Not to be outdone, the Conservatives have their old standards to serenade the electorate with too. Re-released has been that blue boy band favourite of 2015 of “Vote UKIP get Miliband” but with the lyrics amended now to say “Vote Brexit get Corbyn” – yet now, just as back then, it is little more than an empty jingle. Farage’s claim that the 2015 UKIP campaign actually drew on a larger share of Labour voters, thus making the difference in seats the Tories won, does have a melodious ring of truth to it. When UKIP’s vote fell away two years later (without Farage crooning at the helm) the Conservative majority fell away too.
A visible Brexit Party campaign may mean in some seats Conservatives increase their majorities thanks to Labour voters finding a new home with Farage, while Tory voters remain loyal. Anyhow, the Brexit Party’s best chances are in Labour seats in the North of England and Wales – and that’s where we can expect Farage to now be spending his time, to Corbyn’s cost. We must add to this that seven of Labour’s top twenty target marginals are in Scotland and any Labour implosion north of the border must also reduce the chances of Corbyn entering No.10 – leaving those of Boris Johnson greatly improved.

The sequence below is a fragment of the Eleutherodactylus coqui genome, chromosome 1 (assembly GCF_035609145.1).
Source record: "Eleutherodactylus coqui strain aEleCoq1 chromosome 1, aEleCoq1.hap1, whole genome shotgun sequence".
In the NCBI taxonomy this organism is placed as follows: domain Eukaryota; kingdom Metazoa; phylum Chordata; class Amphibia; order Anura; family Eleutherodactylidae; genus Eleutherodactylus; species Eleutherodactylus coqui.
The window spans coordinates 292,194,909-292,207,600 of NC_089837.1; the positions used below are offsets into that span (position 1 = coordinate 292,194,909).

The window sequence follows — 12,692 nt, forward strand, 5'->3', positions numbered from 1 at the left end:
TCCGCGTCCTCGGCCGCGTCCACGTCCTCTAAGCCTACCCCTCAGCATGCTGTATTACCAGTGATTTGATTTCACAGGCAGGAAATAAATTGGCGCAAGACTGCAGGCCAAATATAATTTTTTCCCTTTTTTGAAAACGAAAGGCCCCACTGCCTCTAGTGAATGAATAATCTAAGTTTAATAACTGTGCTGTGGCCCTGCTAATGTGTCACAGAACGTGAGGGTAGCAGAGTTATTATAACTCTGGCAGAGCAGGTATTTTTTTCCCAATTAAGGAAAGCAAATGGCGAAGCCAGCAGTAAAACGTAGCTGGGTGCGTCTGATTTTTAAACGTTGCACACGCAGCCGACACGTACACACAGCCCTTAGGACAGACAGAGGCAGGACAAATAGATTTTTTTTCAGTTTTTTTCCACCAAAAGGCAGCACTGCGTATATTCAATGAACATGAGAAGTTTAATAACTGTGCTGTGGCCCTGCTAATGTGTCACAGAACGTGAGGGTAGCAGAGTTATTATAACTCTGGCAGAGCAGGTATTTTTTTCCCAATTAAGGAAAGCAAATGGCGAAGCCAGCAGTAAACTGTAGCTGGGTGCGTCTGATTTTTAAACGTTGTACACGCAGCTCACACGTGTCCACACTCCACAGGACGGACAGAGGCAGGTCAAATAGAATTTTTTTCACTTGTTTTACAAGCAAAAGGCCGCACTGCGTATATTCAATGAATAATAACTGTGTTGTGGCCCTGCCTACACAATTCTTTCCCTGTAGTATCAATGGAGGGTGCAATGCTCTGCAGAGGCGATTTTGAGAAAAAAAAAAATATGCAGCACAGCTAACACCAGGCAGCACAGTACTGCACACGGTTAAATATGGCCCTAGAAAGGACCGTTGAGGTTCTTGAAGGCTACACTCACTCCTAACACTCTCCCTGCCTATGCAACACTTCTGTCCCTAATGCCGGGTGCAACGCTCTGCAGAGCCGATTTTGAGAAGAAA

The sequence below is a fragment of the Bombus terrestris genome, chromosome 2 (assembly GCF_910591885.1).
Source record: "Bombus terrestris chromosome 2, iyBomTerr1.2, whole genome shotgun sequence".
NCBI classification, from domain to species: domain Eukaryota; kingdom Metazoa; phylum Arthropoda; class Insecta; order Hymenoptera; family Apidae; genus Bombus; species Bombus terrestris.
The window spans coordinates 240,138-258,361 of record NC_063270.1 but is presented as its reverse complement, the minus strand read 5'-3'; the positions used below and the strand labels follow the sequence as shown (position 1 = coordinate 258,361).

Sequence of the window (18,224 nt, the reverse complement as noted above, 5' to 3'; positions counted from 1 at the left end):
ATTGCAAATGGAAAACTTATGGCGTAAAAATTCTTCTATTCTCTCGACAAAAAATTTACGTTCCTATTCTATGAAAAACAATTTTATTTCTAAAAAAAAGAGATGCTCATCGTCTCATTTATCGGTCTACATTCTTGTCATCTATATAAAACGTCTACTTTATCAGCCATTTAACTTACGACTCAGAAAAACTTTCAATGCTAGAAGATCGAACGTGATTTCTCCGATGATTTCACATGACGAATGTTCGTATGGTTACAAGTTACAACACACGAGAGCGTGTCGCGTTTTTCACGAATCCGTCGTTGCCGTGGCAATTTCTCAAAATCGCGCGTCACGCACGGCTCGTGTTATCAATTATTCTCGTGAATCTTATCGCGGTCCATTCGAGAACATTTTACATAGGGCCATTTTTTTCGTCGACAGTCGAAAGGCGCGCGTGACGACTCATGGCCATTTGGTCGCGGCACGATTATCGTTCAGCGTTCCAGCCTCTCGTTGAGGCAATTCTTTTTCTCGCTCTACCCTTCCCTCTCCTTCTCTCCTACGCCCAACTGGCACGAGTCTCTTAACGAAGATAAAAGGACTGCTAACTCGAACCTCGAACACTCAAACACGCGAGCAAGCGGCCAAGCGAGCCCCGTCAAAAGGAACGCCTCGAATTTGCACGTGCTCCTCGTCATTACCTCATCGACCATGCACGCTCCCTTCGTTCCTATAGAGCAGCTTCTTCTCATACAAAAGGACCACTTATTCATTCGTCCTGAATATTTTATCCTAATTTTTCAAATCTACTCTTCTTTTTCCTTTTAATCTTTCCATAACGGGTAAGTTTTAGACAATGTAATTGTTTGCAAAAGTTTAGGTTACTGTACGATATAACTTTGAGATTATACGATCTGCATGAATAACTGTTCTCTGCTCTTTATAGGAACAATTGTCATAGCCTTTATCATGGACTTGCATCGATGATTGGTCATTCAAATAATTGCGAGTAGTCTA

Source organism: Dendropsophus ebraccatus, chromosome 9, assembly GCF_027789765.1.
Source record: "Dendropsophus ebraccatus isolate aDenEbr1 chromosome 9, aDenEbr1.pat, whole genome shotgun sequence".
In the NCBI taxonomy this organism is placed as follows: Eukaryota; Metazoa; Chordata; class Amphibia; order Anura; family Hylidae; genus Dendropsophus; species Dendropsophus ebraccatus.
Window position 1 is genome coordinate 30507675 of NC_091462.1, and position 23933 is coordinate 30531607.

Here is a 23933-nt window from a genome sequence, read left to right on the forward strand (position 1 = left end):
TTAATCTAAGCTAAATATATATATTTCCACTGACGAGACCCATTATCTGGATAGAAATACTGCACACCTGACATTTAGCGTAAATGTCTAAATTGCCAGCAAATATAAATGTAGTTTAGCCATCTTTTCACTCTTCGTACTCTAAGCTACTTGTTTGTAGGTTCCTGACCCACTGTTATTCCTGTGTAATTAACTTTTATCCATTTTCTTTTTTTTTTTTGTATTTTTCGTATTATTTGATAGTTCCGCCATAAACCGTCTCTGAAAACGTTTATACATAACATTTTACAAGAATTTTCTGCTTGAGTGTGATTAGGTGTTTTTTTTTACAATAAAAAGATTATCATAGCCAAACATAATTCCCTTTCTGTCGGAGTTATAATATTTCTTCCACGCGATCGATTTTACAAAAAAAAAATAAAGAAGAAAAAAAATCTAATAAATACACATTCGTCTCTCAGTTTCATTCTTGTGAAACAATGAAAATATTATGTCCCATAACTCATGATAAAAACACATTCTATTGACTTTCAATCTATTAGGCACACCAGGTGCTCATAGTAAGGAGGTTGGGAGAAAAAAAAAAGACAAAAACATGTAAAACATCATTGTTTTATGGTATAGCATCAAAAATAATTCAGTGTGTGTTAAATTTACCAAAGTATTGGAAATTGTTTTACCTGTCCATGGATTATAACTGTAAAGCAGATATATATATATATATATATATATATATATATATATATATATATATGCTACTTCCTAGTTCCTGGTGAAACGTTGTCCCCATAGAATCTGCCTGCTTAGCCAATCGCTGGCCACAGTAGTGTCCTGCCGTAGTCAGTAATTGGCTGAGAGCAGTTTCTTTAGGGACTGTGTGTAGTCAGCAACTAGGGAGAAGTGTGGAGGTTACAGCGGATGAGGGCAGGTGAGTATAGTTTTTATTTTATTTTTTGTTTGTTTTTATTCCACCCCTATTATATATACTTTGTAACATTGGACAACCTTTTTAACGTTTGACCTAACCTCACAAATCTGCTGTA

Taking all of this into account, from my perspective the prospect of a Corbyn government looks rather distant – but the day of political reckoning is six weeks away and anything, literally anything, can happen. There’s certainly more room for surprises.
Brian Monteith MEP is Chief Whip of the Brexit Party in the European Parliament.